Having its own app is also key to Shein’s sustained growth and popularity. The ability to collect customer information and communicate with its users lets it leverage those insights to offer better products than it would have been able to via a platform on Amazon or other major online marketplaces, as they don’t allow merchants access to customer information or users. “All the sellers on Amazon and China’s dominant e-commerce site are effectively working for these platforms. They have little or no access to user insights,” said Min. “Those insights can determine how you produce.”

Shein’s competitors are going around Guangzhou trying to woo its suppliers, but the company’s ties with factories are proving hard to break. To keep suppliers loyal, Shein is quick to pay their invoices and it even helped sell off their excess stock in the early days of its partnership.

“There are simply not enough manufacturers in Guangzhou to fulfill all these demands,” said a Shenzhen-based investor who has visited some of Shein’s factories. “They are already preoccupied with just fulfilling Shein’s orders.”

While Shein sells its apparel for much less than Zara and H&M (its summer dresses cost between $5 and $20), rather than squeezing the margins of its suppliers, the company keeps the prices low by accepting thin profits.

The rapid growth and low profits have, however, meant that Shein’s journey has been capital intensive. But this playbook is a familiar one in the Chinese tech industry: Offer cheap or even free products to quickly attract a large user base and monetize later on by selling more lucrative products. Shein doesn’t intend to make money in its early years, but as its repurchase rates increase and the cost of user acquisition falls, it has begun to generate a thin profit margin of around 5%, according to the Shenzhen-based investor.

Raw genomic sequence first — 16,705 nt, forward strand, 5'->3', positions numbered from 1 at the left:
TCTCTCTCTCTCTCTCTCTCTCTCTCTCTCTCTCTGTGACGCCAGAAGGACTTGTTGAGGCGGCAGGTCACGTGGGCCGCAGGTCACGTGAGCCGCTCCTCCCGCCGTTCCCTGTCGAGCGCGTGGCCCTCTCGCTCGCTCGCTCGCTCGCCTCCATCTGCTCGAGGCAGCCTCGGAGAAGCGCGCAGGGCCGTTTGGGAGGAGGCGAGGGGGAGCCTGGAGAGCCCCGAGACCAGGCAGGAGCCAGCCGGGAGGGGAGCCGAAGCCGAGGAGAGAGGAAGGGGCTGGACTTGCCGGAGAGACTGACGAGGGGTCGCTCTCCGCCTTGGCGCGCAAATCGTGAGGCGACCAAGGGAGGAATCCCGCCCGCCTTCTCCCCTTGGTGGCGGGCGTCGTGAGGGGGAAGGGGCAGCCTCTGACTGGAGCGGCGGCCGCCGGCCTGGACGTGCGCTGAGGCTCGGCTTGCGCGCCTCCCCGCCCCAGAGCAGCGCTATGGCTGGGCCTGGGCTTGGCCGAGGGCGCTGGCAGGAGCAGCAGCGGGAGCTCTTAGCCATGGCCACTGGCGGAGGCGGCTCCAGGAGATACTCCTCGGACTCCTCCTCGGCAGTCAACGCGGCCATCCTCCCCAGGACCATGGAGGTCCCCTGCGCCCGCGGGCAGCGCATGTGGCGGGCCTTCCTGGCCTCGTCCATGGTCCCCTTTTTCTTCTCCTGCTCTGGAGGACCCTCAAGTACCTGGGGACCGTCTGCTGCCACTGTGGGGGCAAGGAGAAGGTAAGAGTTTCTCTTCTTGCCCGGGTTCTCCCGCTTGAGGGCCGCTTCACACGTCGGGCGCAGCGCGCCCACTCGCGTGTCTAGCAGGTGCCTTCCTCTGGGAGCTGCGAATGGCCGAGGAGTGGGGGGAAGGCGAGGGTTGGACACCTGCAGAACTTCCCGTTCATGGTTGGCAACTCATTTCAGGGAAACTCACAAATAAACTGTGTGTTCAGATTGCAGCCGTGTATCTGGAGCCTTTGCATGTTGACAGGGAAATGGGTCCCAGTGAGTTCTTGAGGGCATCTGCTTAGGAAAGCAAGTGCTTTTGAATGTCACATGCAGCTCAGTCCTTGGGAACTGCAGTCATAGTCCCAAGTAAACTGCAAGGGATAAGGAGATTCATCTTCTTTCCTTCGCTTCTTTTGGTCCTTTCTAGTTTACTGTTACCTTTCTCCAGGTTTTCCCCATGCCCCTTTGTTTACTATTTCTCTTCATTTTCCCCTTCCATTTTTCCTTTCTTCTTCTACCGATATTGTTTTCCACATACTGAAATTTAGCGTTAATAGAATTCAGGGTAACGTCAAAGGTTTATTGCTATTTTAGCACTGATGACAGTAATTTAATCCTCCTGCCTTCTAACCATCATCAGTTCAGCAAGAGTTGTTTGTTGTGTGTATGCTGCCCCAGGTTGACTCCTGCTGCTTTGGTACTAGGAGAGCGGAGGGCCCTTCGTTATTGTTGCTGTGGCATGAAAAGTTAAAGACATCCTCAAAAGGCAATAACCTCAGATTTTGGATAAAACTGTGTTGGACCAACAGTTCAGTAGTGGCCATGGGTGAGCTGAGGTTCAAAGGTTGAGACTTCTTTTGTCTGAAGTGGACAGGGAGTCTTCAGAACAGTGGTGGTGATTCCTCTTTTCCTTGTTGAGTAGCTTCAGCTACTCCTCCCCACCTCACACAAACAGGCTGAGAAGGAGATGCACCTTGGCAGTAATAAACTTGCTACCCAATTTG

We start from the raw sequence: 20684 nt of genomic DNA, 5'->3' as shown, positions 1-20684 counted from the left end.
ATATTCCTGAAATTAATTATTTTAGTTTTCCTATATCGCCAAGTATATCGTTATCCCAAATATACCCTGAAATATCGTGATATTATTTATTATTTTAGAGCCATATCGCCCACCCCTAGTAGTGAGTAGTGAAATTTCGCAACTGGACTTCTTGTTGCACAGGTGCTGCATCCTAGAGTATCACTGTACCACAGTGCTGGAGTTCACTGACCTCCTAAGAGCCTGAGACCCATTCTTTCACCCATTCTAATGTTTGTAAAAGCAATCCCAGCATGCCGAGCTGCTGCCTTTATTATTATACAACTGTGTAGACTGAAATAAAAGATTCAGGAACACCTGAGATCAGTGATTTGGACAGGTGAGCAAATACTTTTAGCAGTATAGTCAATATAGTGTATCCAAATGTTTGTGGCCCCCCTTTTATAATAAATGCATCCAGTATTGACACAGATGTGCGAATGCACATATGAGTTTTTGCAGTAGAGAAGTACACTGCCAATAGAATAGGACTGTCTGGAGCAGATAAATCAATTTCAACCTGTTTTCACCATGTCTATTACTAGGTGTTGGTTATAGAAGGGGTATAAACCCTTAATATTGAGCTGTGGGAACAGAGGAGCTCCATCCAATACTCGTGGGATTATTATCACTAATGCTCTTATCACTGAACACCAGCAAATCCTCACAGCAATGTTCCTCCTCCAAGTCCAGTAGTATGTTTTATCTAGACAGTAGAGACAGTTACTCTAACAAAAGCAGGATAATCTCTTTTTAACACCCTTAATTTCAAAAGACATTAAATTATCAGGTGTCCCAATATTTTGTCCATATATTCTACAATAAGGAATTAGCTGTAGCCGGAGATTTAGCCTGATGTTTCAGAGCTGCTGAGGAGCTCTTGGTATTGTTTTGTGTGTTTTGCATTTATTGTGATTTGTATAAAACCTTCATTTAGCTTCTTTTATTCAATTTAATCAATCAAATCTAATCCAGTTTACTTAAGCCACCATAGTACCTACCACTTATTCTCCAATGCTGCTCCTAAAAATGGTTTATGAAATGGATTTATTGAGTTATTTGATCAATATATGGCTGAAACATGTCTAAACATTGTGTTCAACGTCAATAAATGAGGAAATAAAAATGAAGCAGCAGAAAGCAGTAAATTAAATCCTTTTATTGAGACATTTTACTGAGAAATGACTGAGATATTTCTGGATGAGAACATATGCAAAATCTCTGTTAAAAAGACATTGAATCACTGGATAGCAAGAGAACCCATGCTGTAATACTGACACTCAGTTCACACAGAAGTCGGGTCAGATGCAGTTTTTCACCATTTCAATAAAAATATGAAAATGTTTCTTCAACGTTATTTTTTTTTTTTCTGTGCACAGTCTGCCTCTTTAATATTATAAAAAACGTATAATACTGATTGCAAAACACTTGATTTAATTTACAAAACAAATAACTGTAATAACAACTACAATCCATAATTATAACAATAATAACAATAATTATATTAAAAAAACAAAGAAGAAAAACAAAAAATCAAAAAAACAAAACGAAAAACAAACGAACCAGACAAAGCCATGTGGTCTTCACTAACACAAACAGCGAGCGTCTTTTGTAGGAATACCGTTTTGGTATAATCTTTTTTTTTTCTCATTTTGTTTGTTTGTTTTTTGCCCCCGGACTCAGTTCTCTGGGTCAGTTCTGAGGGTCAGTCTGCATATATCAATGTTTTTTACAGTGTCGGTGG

5 predictions for the future of e-commerce

As of its Series E round, its investors included IDG Capital, Greenwood Asset Management, Sequoia China, Tiger Global, Xiaomi founder Lei Jun’s Shunwei Capital, and one of Japan’s oldest venture capital firms, JAFCO. The company declined to disclose how much it has raised, but said its valuation was at the “billion-dollar level” as of its last funding round about a year ago.

The company is already branching out beyond clothes and accessories. Its marketplace now has a section featuring pet supplies, personal care products and home decor. These aren’t necessarily high-margin products, but the move is a red light for marketplaces like Amazon, showing how companies like Shein can easily broaden their offerings on the back of a solid user base and robust supply chain.

Shein’s success has spurred more Chinese investors to enter the massive e-commerce export market. Many of these, according to a manager at Amazon China, are looking to invest around the Shenzhen area, which is adjacent to Guangzhou and home to swathes of Amazon merchants.